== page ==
Category: Parenting

Porch Lights: A Novel

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Porch Lights: A Novel


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New York Times bestselling author Dorothea Benton Frank is back home in the Carolina lowcountry, spinning a tale that brims with the warmth, charm, heart, and humor that has become her trademark. Porch Lights is a stirring, emotionally rich multigenerational story—a poignant tale of life, love, and transformation—as a nurse, returning to Sullivans Island from the Afghanistan War, finds her life has been irrevocably altered by tragedy…and now must rediscover love and purpose with the help of her son and aging mother.

An evocative visit to enchanting Sullivans Island with its unique pluff mud beaches, palmetto trees, and colorful local lore—a novel filled with unforgettable characters, and enlivened by tales of the notorious Blackbeard and his bloodthirsty pirate crew and eerie Edgar Allan Poe stories—Porch Lights stands tall among the very best works of not only Dottie Frank, but Anne Rivers Siddons, Rebecca Wells, Pat Conroy, and other masters of the modern Southern novel as well.

No-Drama Discipline: The Whole-Brain Way to Calm the Chaos and Nurture Your Child’s Developing Mind

Monkeys

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Monkeys


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Minot’s bestselling debut: A moving novel of familial love and endurance in the face of shattering tragedy
 

Monkeys is the remarkable story of a decade in the life of the Vincents, a colorful Irish Catholic family from the Boston suburbs. On the surface, they seem happy with their vivacious mother Rosie at the helm. But underneath, the Vincents struggle to maintain the appearance of wealth and stability while dealing with the effects of their father’s alcoholism. When a sudden accident strikes, their love for one another is tested like never before.

 

Written by the bestselling author of Evening, Monkeys is a powerful story of one family’s struggle to overcome life-changing tribulations and Minot’s wrenching ode to the ties that bind even the most wounded of families.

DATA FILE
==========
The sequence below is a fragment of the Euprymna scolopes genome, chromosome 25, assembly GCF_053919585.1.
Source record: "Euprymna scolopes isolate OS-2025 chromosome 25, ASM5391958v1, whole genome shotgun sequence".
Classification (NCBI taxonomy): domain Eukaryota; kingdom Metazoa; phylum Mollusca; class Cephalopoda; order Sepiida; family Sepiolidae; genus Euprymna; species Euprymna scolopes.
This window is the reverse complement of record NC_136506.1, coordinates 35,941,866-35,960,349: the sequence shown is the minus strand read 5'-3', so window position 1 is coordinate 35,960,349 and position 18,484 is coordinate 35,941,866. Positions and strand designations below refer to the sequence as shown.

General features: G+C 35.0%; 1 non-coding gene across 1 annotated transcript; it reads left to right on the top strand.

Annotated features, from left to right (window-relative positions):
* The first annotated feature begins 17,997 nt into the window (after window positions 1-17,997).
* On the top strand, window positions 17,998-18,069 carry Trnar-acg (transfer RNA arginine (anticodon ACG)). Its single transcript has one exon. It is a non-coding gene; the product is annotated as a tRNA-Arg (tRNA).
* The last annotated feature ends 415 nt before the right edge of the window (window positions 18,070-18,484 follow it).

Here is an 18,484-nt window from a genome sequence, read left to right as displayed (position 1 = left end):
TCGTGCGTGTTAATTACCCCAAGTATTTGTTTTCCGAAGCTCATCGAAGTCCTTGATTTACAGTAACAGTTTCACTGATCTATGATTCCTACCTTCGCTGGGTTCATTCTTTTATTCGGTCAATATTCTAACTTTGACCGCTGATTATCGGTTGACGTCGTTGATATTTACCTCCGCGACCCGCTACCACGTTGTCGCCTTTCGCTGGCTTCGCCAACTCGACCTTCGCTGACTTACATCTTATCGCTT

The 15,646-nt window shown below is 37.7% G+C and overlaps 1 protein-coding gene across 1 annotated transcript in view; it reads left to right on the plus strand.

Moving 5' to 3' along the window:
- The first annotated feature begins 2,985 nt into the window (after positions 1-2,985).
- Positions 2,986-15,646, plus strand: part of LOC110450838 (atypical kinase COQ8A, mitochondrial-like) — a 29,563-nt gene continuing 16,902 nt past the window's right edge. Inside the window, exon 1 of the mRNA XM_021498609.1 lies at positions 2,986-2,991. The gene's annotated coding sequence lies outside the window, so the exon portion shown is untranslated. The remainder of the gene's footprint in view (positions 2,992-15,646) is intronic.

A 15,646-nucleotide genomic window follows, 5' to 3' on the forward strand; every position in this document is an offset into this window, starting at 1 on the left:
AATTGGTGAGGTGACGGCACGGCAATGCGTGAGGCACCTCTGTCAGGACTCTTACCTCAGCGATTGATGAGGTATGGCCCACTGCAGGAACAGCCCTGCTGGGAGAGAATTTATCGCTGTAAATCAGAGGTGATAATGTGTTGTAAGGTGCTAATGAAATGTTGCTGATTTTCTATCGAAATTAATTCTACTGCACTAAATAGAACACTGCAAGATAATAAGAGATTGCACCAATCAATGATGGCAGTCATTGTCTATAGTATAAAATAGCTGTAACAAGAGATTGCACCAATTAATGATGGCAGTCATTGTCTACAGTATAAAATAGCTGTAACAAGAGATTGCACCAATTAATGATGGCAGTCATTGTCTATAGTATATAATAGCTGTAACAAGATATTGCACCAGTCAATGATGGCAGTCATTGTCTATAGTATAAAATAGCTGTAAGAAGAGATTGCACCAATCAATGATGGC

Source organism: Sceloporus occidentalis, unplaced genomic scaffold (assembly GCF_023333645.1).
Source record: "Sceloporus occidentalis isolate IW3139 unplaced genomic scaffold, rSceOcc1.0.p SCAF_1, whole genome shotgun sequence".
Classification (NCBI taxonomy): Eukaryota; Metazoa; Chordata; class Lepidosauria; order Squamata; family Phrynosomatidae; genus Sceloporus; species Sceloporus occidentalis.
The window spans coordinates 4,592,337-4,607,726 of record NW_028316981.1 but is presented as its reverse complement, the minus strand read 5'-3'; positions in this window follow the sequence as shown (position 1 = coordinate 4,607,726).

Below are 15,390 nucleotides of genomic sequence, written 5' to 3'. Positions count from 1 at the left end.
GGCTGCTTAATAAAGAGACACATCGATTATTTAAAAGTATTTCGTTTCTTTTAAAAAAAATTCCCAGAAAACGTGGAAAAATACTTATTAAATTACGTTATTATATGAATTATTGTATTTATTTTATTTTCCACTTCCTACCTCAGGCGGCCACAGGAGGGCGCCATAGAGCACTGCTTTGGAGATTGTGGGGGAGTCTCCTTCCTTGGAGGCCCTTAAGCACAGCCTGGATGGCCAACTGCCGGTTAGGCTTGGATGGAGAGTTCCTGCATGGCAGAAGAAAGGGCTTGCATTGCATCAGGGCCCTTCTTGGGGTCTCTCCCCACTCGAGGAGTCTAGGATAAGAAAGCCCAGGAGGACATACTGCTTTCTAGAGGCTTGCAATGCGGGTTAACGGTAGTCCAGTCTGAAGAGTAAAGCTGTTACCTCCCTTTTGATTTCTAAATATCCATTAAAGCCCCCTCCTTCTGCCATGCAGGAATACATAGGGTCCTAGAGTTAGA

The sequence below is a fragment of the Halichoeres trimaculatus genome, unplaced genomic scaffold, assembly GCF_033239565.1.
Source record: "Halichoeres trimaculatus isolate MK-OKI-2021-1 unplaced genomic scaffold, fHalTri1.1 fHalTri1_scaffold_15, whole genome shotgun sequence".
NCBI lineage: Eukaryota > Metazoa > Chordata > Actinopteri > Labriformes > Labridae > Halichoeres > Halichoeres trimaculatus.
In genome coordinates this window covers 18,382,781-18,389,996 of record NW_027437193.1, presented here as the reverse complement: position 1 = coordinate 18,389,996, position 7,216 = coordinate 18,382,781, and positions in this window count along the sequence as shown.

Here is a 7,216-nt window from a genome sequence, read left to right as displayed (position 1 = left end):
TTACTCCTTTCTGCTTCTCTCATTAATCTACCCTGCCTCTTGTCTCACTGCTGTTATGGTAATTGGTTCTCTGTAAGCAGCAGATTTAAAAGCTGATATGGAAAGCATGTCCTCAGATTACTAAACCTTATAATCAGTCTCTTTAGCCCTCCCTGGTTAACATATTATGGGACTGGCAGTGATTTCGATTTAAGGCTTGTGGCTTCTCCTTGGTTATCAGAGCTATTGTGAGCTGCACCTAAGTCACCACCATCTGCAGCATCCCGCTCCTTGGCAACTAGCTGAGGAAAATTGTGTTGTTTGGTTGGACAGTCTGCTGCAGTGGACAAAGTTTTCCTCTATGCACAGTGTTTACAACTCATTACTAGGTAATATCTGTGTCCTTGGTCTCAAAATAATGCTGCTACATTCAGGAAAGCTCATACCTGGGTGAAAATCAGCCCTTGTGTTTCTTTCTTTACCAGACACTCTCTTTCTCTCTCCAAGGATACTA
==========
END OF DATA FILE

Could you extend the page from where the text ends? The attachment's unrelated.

This ebook features a new illustrated biography of Susan Minot, including artwork by the author and rare documents and photos from her personal collection.

 

Escape

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Escape


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The dramatic first-person account of life inside an ultra-fundamentalist American religious sect, and one woman’s courageous flight to freedom with her eight children.

When she was eighteen years old, Carolyn Jessop was coerced into an arranged marriage with a total stranger: a man thirty-two years her senior. Merril Jessop already had three wives. But arranged plural marriages were an integral part of Carolyn’s heritage: She was born into and raised in the Fundamentalist Church of Jesus Christ of Latter-Day Saints (FLDS), the radical offshoot of the Mormon Church that had settled in small communities along the Arizona-Utah border. Over the next fifteen years, Carolyn had eight children and withstood her husband’s psychological abuse and the watchful eyes of his other wives who were locked in a constant battle for supremacy.

Carolyn’s every move was dictated by her husband’s whims. He decided where she lived and how her children would be treated. He controlled the money she earned as a school teacher. He chose when they had sex; Carolyn could only refuse—at her peril. For in the FLDS, a wife’s compliance with her husband determined how much status both she and her children held in the family. Carolyn was miserable for years and wanted out, but she knew that if she tried to leave and got caught, her children would be taken away from her. No woman in the country had ever escaped from the FLDS and managed to get her children out, too. But in 2003, Carolyn chose freedom over fear and fled her home with her eight children. She had $20 to her name.